DB: I love to garden and play golf in the summer, and some sort of sports – walking, swimming, tennis year round. Why? Gardening and golf are wonderful ways to quiet the mind. I find if I can’t concentrate because my mind is too busy, I go out and “deadhead” flowers, or clip and weed the garden and I come back clear-headed and very satisfied with the beauty of the garden. Very simple stuff, but very satisfying.
KL: What is something about yourself that would surprise your clients to know?
DB: Well, I think I am pretty open about who I am and what I do, but they might be surprised to know that I have a very strong desire to be an artist of some sort. I love colour and am now taking a few courses in drawing and such so that I can perhaps one day actually paint something worth hanging on my wall.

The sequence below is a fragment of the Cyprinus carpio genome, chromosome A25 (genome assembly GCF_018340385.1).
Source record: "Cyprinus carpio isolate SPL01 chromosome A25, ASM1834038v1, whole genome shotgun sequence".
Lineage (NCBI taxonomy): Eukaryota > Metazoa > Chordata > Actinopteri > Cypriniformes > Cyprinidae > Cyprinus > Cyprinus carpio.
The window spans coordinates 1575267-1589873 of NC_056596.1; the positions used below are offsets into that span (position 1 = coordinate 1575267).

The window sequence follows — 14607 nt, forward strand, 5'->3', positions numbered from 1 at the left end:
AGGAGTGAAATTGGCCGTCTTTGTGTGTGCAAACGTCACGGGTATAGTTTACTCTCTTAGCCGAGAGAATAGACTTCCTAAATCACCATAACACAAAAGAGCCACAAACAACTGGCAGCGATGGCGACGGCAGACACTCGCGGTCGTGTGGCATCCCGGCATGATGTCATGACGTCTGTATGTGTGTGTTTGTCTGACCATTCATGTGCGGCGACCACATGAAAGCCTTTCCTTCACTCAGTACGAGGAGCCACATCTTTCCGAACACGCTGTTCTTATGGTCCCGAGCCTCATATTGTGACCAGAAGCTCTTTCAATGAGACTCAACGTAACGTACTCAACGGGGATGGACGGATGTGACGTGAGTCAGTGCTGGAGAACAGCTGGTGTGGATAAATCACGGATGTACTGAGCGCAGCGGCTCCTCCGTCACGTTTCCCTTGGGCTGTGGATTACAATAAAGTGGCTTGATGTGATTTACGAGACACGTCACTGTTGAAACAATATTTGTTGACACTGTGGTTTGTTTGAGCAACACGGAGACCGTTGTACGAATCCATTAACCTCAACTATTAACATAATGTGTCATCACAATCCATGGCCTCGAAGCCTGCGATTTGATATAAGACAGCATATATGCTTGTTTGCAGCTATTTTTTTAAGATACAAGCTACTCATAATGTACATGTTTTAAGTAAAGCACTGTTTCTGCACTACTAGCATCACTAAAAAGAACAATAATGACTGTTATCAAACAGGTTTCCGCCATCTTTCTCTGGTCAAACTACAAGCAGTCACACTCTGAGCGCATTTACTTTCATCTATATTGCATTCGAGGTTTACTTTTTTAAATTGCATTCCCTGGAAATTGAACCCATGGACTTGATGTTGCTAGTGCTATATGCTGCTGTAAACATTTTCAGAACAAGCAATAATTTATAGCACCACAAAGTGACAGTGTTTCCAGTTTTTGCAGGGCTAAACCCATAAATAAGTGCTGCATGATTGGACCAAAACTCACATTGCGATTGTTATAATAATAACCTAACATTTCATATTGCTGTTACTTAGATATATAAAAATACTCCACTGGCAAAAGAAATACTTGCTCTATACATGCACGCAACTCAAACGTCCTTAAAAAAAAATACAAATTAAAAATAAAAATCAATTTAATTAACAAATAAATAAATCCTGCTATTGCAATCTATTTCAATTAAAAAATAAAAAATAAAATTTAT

KL: Finish this sentence. “I am passionate about . . .”
DB: Life! I get up each day, even the ones I know will be filled with difficulties and stress, and I feel excited about how the day will turn out.
KL: Do you have any advice for young women entering the field of law today?
DB: I think I have a message for anyone entering the field of law today. Having a law degree and a practical understanding of the law is one of the best possible skills you can have. Don’t be discouraged when people say there aren’t enough positions in law firms etc., because you will find your way and can use your law degree as the basis for a very satisfying career even if it is in another field.